SEOUL, South Korea— Samsung Electronics Co. said Monday it is delaying sales of its first Tizen-powered smartphone in the latest setback to the company's ambition to create a mobile platform to rival Google's Android or Apple's iOS.» Read More
A day after the iPhone news from Apple, we've all had a chance to digest the ramifications of the announcements and as you might expect, there's a lot of opinions floating through Wall Street about just how significant, and important the news is.
Apple will unveil a comprehensive set of tools for developers to create their own applications for the company's hot-selling iPhone, and then sell them on the iTunes web site.
This is the post of the live blog I did today on the Apple iPhone event at Apple headquarters in Cupertino, California. Please enjoy reading it the first time or again if you were with me earlier today. It reads from my last posting at the top to the very first at the bottom of the page.
When in doubt, delay! That appears to be the strategy at Yahoo, where the company's board has authorized a deadline extension for outsiders to nominate their own slate of directors, which would have been next week. The new deadline will now be 10 days after the company announces the date of its annual shareholder meeting. This clock indeed is ticking...
Yahoo has stepped up merger talks with AOL in an effort to avoid being taken over by Microsoft.
Investors lined up 2 hours before the Apple shareholder meeting began here in Cupertino, California. It's a little unusual for them to be here so early, and I thought it might be related to the company's 40 percent plunge since the beginning of the year.
Today's disaster du jour comes from Intel, the world's largest chipmaker, reducing gross margin expectations for the first quarter by a couple of percentage points. The company now expects gross margins of about 54 percent, compared to its original forecast of 56 percent.
When it comes to Apple and the company's sagging stock price--and increasingly frustrated shareholders--it seems to me a solution is getting clearer by the day. Stock buyback.
As you might expect, my earlier post calling on Steve Jobs to announce a shareholder buyback at tomorrow's Apple spacer annual shareholder meeting, generated quite a bit of reader reaction. As we prepare to cover the meeting, I'm curious how many of you plan to attend...
Microsoft still considers its takeover offer for Yahoo, currently valued at about $42 billion, to be reasonable despite Yahoo's rejection of the bid, Microsoft's chief executive said.
Talk about a confusing report: Dell reports 31 cents a share on $15.99 billion in revenue and at first blush the news seemed almost devastating. The conventional wisdom going into the report was that expectations had been lowered so significantly that Dell should have no trouble at all beating them.
Has the long, national nightmare for Apple investors finally come to an end? After reading comments from Apple chief operating officer Tim Cook addressing the crowd at the Goldman Sachs tech conference in Las Vegas yesterday, it appears so. And not a moment too soon for the Mac faithful.
It's clear that Michael Dell's honeymoon period is over, and that investors are looking for tangible results from the turnaround strategy he has implemented since returning to his namesake company as CEO. The question though is whether this is merely a dead-cat bounce, or whether Dell is truly beginning to turn things around.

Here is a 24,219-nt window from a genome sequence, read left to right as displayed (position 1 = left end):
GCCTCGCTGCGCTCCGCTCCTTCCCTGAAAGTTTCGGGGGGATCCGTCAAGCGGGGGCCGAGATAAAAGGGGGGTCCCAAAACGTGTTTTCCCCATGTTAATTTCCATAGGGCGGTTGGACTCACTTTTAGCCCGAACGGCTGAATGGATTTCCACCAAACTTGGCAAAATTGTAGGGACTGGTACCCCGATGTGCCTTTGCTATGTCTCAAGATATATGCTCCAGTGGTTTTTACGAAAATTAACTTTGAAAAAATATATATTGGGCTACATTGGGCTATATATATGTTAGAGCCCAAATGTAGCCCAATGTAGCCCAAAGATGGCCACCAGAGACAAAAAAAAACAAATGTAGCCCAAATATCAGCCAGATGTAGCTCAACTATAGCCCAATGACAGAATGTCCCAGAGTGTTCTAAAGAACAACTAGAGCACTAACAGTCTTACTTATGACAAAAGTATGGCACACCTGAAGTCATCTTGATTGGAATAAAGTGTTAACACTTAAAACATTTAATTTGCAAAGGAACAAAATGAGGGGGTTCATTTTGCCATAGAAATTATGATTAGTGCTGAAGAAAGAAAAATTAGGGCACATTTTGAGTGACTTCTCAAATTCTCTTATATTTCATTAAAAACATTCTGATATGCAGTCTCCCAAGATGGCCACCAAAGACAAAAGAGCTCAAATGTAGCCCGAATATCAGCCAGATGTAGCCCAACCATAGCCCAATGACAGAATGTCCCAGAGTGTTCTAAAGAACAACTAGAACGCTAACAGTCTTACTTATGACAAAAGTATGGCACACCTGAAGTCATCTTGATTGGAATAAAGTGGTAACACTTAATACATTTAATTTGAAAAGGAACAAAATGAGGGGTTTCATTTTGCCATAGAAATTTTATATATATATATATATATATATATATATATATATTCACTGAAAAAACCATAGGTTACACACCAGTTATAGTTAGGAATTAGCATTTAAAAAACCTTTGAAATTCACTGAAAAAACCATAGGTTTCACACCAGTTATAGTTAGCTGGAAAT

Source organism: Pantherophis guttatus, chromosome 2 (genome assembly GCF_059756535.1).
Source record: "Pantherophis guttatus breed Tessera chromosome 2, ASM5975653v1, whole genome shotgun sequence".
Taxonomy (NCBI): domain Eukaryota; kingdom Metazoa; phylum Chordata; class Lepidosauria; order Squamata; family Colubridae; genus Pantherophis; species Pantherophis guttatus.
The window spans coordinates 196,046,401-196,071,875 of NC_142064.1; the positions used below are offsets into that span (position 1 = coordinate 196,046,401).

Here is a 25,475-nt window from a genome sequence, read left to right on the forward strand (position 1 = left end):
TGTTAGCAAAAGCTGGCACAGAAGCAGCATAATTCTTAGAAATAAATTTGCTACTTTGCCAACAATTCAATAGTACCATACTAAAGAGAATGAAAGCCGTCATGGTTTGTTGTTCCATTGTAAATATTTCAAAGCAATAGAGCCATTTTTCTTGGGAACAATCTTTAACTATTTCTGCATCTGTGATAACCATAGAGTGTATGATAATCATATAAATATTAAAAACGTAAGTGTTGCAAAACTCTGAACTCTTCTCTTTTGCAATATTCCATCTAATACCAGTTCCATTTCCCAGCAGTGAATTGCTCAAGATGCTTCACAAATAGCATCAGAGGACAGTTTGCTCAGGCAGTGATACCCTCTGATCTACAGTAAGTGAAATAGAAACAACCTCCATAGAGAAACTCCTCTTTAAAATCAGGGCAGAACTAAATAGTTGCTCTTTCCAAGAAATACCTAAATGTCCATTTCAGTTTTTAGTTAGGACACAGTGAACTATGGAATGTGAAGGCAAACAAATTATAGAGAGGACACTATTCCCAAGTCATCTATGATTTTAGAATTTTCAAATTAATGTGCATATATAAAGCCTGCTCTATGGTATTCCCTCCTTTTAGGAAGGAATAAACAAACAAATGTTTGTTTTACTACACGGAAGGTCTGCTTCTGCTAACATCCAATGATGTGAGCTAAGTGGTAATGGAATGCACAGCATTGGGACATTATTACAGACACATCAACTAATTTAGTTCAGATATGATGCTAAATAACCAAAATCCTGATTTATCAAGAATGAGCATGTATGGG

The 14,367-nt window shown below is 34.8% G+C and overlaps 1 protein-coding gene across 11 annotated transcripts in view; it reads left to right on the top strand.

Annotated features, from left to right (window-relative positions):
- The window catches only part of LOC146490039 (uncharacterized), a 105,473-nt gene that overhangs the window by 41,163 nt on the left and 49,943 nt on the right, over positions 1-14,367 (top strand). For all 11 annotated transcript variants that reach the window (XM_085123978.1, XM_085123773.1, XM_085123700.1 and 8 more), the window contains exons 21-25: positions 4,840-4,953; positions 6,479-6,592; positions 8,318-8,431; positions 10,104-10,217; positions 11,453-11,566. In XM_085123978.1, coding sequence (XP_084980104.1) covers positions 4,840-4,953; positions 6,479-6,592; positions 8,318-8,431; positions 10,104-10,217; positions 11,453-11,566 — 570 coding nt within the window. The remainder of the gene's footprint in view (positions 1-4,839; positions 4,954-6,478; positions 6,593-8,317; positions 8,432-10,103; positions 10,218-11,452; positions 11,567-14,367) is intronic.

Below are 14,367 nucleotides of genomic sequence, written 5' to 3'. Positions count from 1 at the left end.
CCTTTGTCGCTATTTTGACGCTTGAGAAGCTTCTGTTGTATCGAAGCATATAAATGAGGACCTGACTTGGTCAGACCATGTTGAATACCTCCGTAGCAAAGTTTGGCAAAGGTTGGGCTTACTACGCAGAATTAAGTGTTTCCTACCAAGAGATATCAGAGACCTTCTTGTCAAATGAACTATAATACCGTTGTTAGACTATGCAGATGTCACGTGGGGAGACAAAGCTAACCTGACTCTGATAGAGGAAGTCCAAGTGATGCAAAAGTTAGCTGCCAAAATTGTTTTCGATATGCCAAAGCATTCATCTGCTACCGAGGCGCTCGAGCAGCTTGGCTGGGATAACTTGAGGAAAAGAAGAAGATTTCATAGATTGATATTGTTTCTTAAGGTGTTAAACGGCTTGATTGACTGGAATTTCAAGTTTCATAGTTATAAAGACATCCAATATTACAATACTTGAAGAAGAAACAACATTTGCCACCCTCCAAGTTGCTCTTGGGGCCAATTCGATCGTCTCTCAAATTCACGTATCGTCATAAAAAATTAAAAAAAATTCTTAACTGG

Google, already the world's most popular spot for finding Web sites, is aiming to become the go-to place for creating Web sites too.
I just got my invite to the next big Apple media event. This one is called iPhone Software Roadmap and it'll take place at the company's headquarters in Cupertino, California on March 6th.
The European Union stepped up to level the biggest single fine against a company when it slapped Microsoft with a $1.35 billion penalty for anti-trust and anti-competitive behavior, and for not complying with earlier rulings to curb these kinds of practices.
In the midst of all this craziness on the market today, including Apple's turnaround, Google's plunge, and IBM's big news of a stock buyback and raised guidance, the news yesterday of the unsolicited bid from Electronic Arts for Take-Two Interactive seems, well, so yesterday.
Needless to say, my posts on Google and Apple are generating a flood of response from many of you feeling the frustration of these steep declines, so in the vein of "misery loves company," here's a taste of some of your missives. Rest assured, if you're confused, you're not alone -- so are the experts.
Last post I focused on Google, but much of the same fear and frustration swirling around those shares can be said of Apple as well, another of last year's high-flyers that have come crashing back down to earth.
IBM said its board has authorized a $15 billion share buyback program that could boost 2008 earnings by 5 cents a share, sending its stock up 3 percent.
Get the best of CNBC in your inbox
Matt Hunter is the senior technology editor at CNBC.com.
Cadie Thompson is a tech reporter for the Enterprise Team for CNBC.com.
Working from Los Angeles, Boorstin is CNBC's media and entertainment reporter and editor of CNBC.com's Media Money section.
Jon Fortt is an on-air editor. He covers the companies, start-ups, and trends that are driving innovation in the industry.
Josh Lipton is CNBC's technology correspondent, working from CNBC's Silicon Valley bureau.
Mark Berniker is CNBC's Silicon Valley/San Francisco Bureau Chief covering technology and digital media.
Combining the popular real estate websites benefits both shareholders and customers alike, says Zillow CEO Spencer Rascoff.
"Our goal is to get as close to the experience the surfer is having," says the head of a pro surfing organization.
Though Apple posted profits that beat expectations, investor Roger McNamee found reason to throw cold water on the tech giant.